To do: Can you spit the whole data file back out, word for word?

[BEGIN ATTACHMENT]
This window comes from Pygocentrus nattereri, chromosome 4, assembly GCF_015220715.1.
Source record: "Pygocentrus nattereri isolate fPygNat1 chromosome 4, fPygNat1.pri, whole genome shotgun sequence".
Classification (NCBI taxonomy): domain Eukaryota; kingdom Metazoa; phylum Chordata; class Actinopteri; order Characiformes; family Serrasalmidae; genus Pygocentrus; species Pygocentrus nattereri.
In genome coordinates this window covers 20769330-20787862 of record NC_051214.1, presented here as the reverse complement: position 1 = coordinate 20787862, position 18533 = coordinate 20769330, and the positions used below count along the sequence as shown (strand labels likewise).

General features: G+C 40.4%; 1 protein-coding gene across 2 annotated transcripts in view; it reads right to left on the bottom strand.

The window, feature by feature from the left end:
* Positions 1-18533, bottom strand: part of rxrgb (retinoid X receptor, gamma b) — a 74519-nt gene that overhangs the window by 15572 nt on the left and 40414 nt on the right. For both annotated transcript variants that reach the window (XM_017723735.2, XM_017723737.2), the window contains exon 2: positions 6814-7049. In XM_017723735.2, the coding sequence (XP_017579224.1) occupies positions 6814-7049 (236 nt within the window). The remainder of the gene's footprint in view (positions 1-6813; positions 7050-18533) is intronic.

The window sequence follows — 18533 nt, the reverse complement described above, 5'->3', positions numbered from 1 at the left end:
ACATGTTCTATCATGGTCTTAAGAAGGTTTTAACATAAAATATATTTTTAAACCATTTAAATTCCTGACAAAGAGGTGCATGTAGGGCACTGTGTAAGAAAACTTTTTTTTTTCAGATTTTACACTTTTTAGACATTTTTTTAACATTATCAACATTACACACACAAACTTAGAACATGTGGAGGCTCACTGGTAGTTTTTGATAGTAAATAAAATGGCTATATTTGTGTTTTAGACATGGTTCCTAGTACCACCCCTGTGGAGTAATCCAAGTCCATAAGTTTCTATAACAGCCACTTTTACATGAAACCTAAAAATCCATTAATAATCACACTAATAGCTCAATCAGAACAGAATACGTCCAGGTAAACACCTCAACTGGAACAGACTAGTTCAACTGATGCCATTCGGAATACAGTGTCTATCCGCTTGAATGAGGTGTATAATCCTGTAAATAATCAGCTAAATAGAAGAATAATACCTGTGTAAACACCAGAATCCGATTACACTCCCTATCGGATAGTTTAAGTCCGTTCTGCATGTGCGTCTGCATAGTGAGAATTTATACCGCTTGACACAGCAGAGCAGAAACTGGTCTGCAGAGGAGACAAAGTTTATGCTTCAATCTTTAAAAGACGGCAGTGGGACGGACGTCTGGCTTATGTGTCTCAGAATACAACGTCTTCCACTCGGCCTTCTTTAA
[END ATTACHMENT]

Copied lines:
This window comes from Pygocentrus nattereri, chromosome 4, assembly GCF_015220715.1.
Source record: "Pygocentrus nattereri isolate fPygNat1 chromosome 4, fPygNat1.pri, whole genome shotgun sequence".
Classification (NCBI taxonomy): domain Eukaryota; kingdom Metazoa; phylum Chordata; class Actinopteri; order Characiformes; family Serrasalmidae; genus Pygocentrus; species Pygocentrus nattereri.
In genome coordinates this window covers 20769330-20787862 of record NC_051214.1, presented here as the reverse complement: position 1 = coordinate 20787862, position 18533 = coordinate 20769330, and the positions used below count along the sequence as shown (strand labels likewise).

General features: G+C 40.4%; 1 protein-coding gene across 2 annotated transcripts in view; it reads right to left on the bottom strand.

The window, feature by feature from the left end:
* Positions 1-18533, bottom strand: part of rxrgb (retinoid X receptor, gamma b) — a 74519-nt gene that overhangs the window by 15572 nt on the left and 40414 nt on the right. For both annotated transcript variants that reach the window (XM_017723735.2, XM_017723737.2), the window contains exon 2: positions 6814-7049. In XM_017723735.2, the coding sequence (XP_017579224.1) occupies positions 6814-7049 (236 nt within the window). The remainder of the gene's footprint in view (positions 1-6813; positions 7050-18533) is intronic.

The window sequence follows — 18533 nt, the reverse complement described above, 5'->3', positions numbered from 1 at the left end:
ACATGTTCTATCATGGTCTTAAGAAGGTTTTAACATAAAATATATTTTTAAACCATTTAAATTCCTGACAAAGAGGTGCATGTAGGGCACTGTGTAAGAAAACTTTTTTTTTTCAGATTTTACACTTTTTAGACATTTTTTTAACATTATCAACATTACACACACAAACTTAGAACATGTGGAGGCTCACTGGTAGTTTTTGATAGTAAATAAAATGGCTATATTTGTGTTTTAGACATGGTTCCTAGTACCACCCCTGTGGAGTAATCCAAGTCCATAAGTTTCTATAACAGCCACTTTTACATGAAACCTAAAAATCCATTAATAATCACACTAATAGCTCAATCAGAACAGAATACGTCCAGGTAAACACCTCAACTGGAACAGACTAGTTCAACTGATGCCATTCGGAATACAGTGTCTATCCGCTTGAATGAGGTGTATAATCCTGTAAATAATCAGCTAAATAGAAGAATAATACCTGTGTAAACACCAGAATCCGATTACACTCCCTATCGGATAGTTTAAGTCCGTTCTGCATGTGCGTCTGCATAGTGAGAATTTATACCGCTTGACACAGCAGAGCAGAAACTGGTCTGCAGAGGAGACAAAGTTTATGCTTCAATCTTTAAAAGACGGCAGTGGGACGGACGTCTGGCTTATGTGTCTCAGAATACAACGTCTTCCACTCGGCCTTCTTTAA